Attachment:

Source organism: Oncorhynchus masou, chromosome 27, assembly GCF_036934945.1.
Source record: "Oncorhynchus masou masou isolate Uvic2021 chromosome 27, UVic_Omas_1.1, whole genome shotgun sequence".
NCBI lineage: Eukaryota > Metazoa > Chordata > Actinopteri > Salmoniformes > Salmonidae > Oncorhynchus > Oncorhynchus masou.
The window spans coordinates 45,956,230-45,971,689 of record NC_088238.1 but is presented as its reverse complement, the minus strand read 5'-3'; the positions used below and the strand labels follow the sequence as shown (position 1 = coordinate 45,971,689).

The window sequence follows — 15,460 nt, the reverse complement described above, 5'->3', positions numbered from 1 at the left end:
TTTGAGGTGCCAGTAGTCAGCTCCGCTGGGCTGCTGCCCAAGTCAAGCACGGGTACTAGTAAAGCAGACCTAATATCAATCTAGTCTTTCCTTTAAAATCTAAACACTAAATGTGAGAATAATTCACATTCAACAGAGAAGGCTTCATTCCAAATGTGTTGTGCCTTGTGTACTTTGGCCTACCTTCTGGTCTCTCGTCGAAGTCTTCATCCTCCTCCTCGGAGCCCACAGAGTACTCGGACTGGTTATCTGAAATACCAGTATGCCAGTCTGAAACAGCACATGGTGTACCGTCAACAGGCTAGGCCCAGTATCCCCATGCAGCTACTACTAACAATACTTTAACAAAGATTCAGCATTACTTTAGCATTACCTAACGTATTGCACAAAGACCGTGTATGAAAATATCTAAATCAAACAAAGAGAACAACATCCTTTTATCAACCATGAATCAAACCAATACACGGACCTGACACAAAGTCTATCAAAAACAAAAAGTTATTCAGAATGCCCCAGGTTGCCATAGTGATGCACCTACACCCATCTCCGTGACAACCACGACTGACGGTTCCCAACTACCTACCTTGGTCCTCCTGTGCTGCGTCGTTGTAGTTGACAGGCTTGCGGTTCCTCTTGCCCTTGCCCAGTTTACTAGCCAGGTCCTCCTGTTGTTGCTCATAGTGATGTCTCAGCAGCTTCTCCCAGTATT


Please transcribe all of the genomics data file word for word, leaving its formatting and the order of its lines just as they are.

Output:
Source organism: Oncorhynchus masou, chromosome 27, assembly GCF_036934945.1.
Source record: "Oncorhynchus masou masou isolate Uvic2021 chromosome 27, UVic_Omas_1.1, whole genome shotgun sequence".
NCBI lineage: Eukaryota > Metazoa > Chordata > Actinopteri > Salmoniformes > Salmonidae > Oncorhynchus > Oncorhynchus masou.
The window spans coordinates 45,956,230-45,971,689 of record NC_088238.1 but is presented as its reverse complement, the minus strand read 5'-3'; the positions used below and the strand labels follow the sequence as shown (position 1 = coordinate 45,971,689).

The window sequence follows — 15,460 nt, the reverse complement described above, 5'->3', positions numbered from 1 at the left end:
TTTGAGGTGCCAGTAGTCAGCTCCGCTGGGCTGCTGCCCAAGTCAAGCACGGGTACTAGTAAAGCAGACCTAATATCAATCTAGTCTTTCCTTTAAAATCTAAACACTAAATGTGAGAATAATTCACATTCAACAGAGAAGGCTTCATTCCAAATGTGTTGTGCCTTGTGTACTTTGGCCTACCTTCTGGTCTCTCGTCGAAGTCTTCATCCTCCTCCTCGGAGCCCACAGAGTACTCGGACTGGTTATCTGAAATACCAGTATGCCAGTCTGAAACAGCACATGGTGTACCGTCAACAGGCTAGGCCCAGTATCCCCATGCAGCTACTACTAACAATACTTTAACAAAGATTCAGCATTACTTTAGCATTACCTAACGTATTGCACAAAGACCGTGTATGAAAATATCTAAATCAAACAAAGAGAACAACATCCTTTTATCAACCATGAATCAAACCAATACACGGACCTGACACAAAGTCTATCAAAAACAAAAAGTTATTCAGAATGCCCCAGGTTGCCATAGTGATGCACCTACACCCATCTCCGTGACAACCACGACTGACGGTTCCCAACTACCTACCTTGGTCCTCCTGTGCTGCGTCGTTGTAGTTGACAGGCTTGCGGTTCCTCTTGCCCTTGCCCAGTTTACTAGCCAGGTCCTCCTGTTGTTGCTCATAGTGATGTCTCAGCAGCTTCTCCCAGTATT